Global Pandemic, Global Coverage
Turns out that coverage of the swine flu in the U.S. was actually less sensationalized than was media coverage in some other major nations.
The New Face of Washington’s Press Corps
The corps of journalists covering Washington D.C. at the dawn of the Obama administration is not so much smaller as it is dramatically transformed. And that transformation will markedly alter what Americans know and not know about the new government, as well as who will know it and who will not.
As Obama Takes Office, Global Press Turns to Regional Concerns
The celebratory tone that characterized international media coverage of Barack Obama’s historic election victory was again pervasive in many of the stories about his inauguration. However, many newspapers noted the more somber tone of Obama’s speech, and were themselves relatively somber about the enormous challenges and inflated expectations facing the new president.
Global Media Celebrate Obama Victory — But Cautious Too
“GOBAMA!” gushed Britain’s Daily Mirror the day after Barack Obama’s electoral victory. Other newspapers around the world were scarcely less enthusiastic but notes of concern and discord were also registered.
The Media’s Olympics
The Olympic Games trailed only the presidential race for media attention during their two-week run. There was little competition over who was the star of the show: Michael Phelps’ coverage dwarfed all other American athletes.
Tracking China’s Earthquake on TV and the Internet – Part II
In a second dispatch, our Beijing correspondent reports that Chinese TV is back to being the voice of the government. Meanwhile, the internet has become a more wild-west version of itself, with a virtual explosion of content that runs the gamut from informative to creative, irresponsible, angry, maudlin…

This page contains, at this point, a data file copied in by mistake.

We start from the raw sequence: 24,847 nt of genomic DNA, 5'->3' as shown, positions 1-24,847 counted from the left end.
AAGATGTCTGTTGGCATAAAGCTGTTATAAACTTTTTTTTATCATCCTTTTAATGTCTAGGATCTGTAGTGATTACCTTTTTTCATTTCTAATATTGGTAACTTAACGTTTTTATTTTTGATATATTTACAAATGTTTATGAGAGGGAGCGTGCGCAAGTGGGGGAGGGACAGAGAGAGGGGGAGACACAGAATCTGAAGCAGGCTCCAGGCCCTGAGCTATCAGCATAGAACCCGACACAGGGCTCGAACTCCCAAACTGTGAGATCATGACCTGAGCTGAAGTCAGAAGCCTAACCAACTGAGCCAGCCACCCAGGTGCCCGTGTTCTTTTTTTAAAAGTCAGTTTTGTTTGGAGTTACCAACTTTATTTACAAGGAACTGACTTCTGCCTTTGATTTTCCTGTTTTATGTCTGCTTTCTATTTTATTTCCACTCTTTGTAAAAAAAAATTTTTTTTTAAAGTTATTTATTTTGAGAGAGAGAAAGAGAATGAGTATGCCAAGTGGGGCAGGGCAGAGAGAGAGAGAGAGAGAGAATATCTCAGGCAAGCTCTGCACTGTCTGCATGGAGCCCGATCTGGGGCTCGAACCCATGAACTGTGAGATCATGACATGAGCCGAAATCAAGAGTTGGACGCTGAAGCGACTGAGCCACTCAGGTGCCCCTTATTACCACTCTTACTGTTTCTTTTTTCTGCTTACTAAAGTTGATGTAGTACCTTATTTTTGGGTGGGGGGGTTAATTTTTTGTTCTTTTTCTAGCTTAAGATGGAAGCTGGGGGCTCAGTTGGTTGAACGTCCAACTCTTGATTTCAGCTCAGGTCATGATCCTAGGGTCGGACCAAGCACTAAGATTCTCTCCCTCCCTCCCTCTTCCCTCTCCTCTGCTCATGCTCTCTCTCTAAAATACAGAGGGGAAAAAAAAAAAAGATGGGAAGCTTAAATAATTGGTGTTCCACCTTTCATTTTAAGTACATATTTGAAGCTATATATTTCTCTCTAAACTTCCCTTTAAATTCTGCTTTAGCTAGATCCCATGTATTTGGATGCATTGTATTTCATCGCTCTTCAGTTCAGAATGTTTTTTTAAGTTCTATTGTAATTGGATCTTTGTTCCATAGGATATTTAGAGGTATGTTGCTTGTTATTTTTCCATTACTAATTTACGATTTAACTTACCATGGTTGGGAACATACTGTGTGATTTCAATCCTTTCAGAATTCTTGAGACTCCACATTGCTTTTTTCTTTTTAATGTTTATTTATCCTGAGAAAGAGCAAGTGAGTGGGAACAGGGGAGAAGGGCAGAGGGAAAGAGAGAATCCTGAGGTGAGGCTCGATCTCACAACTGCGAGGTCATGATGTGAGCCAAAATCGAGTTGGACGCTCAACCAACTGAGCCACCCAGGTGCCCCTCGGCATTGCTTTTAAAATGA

Tracking China’s Earthquake on TV and the Internet
While the internet proved to be a faster and more varied source of news about the disaster, Chinese television reports have shown an unprecedented absence of censorship: “The faces in these productions tell everything. The soldiers are young; the grief is raw; the eyes are desperate.”
Why News of Iraq Didn’t Surge
In the history of the Iraq conflict, May 24, 2007 may not go down as a red letter date; but it marked a turning point in media coverage of the third-longest war in U.S. history.
Iraq Portrait: How the Press Has Covered Events on the Ground
Through the first 10 months of 2007, the news media’s picture of Iraq was painted mostly in bleak colors. But reports about daily attacks declined in late summer and fall, as did the amount of coverage from Iraq overall.
Journalists in Iraq: A Survey of Reporters on the Front Lines
Journalists covering Iraq — mostly veteran war correspondents — give their reporting a generally positive assessment but describe conditions there as the most perilous they have ever encountered.